Update: I found this article Ariane Lacoursière, released in November 2009, about the French examination of college .. .

Reduce grade?

Reduce to 40% would represent a disturbing step backwards and would send a terrible signal to the business but also to students. This track is not possible even if one realizes that the differential of 10% (compared to the threshold of 40% of the Certificate of publicity) blew the refusal applied communications and public relations.

Providing test preparation sessions?

Faculty may indeed offer (for a fee) sessions, exam preparation (with a self-test in early trading, for example), and candidates know better what to expect for the future.

Close programs?

of the most radical solution if there is one. This is not the interest is lacking because the Faculty was treated in 2010, 399 applications for admission in Applied Communication and 350 in public relations. There are certainly a lot of breakage (it withdraws because it has been accepted into another program (usually a regular day) or because they "forgot" to report for testing. The closure of programs would not serve anyone but the pace things are going, the school full time (at least four courses per quarter) would become more difficult.

In addition, the certificate of public relations receives more and more graduates (nearly 35%). These are interesting candidates to attract the attention of potential recruiters when they add the certificate to their training. But even these fail to achieve a passing grade without condition (65% and more). The average school graduates is around 58% and sometimes less ... except for bachelors in teaching French and those of literature (phew!). What would happen if we did pass our test to all college students with a good rating "R"?

As for the Certificate in Applied Communication, including the refusal rate reached alarming proportions in 2010 (54.3% ), it is often considered an excellent program university entry. Moreover, it paves the way for other more specialized certificates for those wishing to embark on a journey of undergraduate degree by accumulating certificates (especially among those in work situations). If this program is gradually emptied, the others will fill probably not so far ...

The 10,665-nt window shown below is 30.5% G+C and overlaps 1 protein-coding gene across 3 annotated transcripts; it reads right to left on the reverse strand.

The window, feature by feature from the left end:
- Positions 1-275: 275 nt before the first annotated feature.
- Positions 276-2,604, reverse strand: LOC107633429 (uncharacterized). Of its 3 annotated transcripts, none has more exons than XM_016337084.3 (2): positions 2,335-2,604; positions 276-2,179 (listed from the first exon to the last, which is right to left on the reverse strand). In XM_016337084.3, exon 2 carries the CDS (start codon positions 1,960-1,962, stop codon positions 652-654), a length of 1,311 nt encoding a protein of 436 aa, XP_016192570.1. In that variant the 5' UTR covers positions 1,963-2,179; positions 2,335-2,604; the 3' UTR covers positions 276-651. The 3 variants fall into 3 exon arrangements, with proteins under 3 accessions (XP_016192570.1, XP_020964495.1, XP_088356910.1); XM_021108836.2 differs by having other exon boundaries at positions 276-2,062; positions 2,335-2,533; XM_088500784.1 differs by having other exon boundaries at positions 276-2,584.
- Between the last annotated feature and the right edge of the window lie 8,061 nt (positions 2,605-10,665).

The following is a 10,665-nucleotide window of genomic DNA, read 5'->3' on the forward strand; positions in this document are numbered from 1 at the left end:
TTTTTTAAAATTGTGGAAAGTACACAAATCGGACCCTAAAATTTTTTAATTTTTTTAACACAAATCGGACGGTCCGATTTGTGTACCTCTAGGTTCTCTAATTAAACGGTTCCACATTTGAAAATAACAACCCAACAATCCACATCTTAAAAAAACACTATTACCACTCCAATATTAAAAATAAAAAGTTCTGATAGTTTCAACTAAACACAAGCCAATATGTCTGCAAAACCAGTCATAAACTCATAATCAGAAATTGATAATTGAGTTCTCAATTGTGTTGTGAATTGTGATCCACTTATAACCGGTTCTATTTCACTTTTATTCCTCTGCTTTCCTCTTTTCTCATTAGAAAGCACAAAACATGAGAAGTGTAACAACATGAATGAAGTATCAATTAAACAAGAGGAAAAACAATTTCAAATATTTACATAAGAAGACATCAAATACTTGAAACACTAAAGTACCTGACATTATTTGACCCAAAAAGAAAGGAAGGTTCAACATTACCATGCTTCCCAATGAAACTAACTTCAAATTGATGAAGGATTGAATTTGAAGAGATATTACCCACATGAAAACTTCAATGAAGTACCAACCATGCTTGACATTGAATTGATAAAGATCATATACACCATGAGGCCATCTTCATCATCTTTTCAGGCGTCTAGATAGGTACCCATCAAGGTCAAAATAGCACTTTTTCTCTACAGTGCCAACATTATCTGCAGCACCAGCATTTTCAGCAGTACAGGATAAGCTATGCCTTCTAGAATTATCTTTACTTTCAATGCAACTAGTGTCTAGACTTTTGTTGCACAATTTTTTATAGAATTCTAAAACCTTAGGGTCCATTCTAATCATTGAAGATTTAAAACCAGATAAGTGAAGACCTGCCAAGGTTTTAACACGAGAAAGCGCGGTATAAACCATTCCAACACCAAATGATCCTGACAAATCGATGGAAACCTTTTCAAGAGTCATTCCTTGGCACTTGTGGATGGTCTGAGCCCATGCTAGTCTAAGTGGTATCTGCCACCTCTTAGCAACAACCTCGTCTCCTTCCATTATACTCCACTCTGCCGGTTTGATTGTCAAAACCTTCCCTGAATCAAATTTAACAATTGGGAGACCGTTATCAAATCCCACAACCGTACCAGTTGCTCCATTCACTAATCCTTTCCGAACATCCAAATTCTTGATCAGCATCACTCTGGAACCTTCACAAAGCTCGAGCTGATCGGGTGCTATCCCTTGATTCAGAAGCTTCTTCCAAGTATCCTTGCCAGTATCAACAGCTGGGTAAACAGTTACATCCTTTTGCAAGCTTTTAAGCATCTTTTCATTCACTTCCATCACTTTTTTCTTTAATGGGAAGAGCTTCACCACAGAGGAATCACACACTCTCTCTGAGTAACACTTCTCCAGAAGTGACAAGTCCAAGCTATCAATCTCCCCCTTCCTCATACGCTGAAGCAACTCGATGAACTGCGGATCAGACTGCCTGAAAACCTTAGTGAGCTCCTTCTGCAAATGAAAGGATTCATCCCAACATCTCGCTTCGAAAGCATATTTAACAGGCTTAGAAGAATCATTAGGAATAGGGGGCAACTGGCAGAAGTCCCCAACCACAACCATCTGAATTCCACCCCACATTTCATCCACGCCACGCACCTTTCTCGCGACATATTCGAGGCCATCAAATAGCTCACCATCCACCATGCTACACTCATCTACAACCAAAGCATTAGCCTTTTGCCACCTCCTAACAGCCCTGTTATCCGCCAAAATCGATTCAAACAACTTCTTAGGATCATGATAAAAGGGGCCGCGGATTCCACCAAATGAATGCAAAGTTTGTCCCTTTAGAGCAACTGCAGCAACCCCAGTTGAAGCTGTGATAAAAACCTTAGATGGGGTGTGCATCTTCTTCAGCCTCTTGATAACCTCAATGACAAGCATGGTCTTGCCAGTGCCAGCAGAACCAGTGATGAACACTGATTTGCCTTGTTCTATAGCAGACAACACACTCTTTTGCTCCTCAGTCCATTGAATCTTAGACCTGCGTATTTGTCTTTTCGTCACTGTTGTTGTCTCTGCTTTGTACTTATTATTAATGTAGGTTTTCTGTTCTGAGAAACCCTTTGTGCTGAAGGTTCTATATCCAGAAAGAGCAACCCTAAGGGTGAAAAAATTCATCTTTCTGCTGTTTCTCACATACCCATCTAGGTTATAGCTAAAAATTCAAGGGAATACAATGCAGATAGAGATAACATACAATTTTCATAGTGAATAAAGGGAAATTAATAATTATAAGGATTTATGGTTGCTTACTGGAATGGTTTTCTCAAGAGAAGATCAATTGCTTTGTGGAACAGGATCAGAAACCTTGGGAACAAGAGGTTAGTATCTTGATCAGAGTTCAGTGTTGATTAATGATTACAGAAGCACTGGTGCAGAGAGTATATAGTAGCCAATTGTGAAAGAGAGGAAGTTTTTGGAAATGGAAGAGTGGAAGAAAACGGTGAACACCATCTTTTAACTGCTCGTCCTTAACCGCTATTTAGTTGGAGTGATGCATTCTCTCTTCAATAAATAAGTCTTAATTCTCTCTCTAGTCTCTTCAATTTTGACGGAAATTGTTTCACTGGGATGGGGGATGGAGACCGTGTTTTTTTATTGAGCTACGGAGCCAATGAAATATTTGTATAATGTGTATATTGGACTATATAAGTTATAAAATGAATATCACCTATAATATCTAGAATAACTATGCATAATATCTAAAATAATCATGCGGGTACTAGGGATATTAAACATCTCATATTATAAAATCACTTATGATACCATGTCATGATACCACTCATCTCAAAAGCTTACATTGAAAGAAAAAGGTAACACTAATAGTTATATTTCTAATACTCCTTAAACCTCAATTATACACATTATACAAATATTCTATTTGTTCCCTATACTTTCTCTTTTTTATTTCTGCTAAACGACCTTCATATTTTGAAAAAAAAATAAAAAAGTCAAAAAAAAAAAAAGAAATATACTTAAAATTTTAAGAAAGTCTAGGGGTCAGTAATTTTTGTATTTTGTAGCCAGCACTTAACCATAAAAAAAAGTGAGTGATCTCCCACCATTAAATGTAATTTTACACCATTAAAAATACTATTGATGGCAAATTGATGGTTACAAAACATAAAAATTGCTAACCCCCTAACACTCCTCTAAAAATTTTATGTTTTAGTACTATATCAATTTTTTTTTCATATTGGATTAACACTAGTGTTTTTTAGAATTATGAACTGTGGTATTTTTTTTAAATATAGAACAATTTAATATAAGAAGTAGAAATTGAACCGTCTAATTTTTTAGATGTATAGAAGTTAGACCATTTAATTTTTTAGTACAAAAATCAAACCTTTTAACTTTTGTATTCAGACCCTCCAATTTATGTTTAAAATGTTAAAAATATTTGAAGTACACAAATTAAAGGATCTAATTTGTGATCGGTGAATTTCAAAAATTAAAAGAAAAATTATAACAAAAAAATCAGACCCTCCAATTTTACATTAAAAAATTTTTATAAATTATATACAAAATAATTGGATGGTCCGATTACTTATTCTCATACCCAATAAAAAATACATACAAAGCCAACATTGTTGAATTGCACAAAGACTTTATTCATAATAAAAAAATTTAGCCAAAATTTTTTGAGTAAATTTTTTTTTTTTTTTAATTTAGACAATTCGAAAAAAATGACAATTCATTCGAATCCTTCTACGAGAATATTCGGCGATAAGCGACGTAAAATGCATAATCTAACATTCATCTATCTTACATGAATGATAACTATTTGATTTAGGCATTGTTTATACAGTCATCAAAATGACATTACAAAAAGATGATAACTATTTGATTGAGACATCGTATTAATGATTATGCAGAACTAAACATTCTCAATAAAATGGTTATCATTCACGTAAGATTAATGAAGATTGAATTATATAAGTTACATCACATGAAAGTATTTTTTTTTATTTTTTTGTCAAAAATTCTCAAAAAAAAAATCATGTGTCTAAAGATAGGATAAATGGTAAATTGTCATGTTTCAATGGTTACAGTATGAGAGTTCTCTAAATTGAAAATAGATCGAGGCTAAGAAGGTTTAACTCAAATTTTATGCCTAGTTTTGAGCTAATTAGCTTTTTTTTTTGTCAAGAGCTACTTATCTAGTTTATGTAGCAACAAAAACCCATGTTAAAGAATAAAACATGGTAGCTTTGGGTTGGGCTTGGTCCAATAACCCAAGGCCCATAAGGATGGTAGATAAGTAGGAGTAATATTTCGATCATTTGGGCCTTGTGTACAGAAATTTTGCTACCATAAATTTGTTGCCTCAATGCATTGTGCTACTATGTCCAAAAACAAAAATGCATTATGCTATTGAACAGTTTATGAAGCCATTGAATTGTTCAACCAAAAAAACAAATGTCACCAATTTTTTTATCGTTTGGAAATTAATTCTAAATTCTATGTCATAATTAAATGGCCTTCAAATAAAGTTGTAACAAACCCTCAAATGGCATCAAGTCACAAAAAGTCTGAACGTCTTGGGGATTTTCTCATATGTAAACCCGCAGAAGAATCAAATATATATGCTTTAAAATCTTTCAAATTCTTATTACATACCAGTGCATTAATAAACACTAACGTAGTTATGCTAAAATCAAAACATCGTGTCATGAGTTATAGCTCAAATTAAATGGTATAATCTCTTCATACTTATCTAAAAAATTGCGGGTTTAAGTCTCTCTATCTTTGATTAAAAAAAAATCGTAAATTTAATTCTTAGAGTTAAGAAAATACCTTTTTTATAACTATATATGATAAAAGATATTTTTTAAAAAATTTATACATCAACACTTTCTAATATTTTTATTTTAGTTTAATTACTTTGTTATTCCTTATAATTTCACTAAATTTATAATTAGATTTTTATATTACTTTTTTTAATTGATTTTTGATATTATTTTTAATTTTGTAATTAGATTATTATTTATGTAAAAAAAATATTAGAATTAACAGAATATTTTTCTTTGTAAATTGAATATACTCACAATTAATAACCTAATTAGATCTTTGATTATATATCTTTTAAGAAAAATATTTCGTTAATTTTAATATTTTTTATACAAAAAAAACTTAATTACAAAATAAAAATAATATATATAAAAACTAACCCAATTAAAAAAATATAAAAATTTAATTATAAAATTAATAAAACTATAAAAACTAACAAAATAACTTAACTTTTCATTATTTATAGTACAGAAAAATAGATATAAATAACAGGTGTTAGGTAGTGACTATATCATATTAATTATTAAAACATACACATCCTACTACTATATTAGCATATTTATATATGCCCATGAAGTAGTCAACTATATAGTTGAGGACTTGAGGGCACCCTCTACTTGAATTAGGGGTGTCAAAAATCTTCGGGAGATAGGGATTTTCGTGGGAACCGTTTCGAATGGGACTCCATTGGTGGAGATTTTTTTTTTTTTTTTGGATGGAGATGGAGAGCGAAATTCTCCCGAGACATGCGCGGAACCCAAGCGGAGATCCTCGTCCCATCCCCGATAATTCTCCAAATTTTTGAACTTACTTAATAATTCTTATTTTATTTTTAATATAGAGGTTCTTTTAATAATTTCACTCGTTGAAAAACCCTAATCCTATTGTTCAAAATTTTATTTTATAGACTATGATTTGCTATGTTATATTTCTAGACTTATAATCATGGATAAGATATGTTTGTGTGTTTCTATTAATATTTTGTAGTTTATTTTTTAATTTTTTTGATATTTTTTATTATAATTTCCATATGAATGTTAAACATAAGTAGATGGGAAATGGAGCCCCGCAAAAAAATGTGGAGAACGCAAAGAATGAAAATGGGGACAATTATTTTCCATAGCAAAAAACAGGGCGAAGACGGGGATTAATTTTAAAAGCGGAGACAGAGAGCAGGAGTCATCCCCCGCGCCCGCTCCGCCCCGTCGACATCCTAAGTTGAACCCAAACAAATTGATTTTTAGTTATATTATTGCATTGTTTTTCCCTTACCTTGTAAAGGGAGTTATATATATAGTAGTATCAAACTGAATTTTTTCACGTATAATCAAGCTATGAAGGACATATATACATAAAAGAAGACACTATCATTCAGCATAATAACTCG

Provide for conditional ?

One of the tracks you should consider is to offer a conditional admission to the success of two refresher courses, in the first quarter and in intensive formula. For example, a student who has obtained less than 50% but more than 40% on the examination would be offered admission to the following condition (and pass) two grammar courses ( FRA1957 and FRA1958 ). These courses are offered one after another for two days per week and with one or two Saturdays.

We therefore begin by FRA1957 (September to mid-October ) then we would begin the FRA1958 (November to mid-December) for the fall semester, for example.

Students who wish to plan a full-time (four courses) would be permitted to take a course for the core ( COM1500G in Applied Communication and REP1000 PR ) and a course of blocks 70-B option (without precedent).

This conditional admission would be a contract between the student and the faculty. For example, the cancellation or abandonment of a refresher course lead to the cancellation or abandonment Automatic all others. With such a conditional offer, the faculty would probably be able to recover much of the rejected candidates, it would also probably more motivated.

Some people will perhaps look back disguised as a new formula.

Will we be better able to overcome the deficiencies of students? Are we right to cut short any hope of Communication Studies to many people because of weaknesses in writing?

What good blaming other levels (primary, secondary, college) and proclaim loudly that this is a "social problem"! Should we not rather help them and mentor them as best we can?

do we increase the critical mass of students to make sure of course loads? The going up is to ensure students the highest to continue their education through the "subsidy" of the weakest?

These are questions for a thorny problem that's awesome!

What do you think?

Thanks for reading.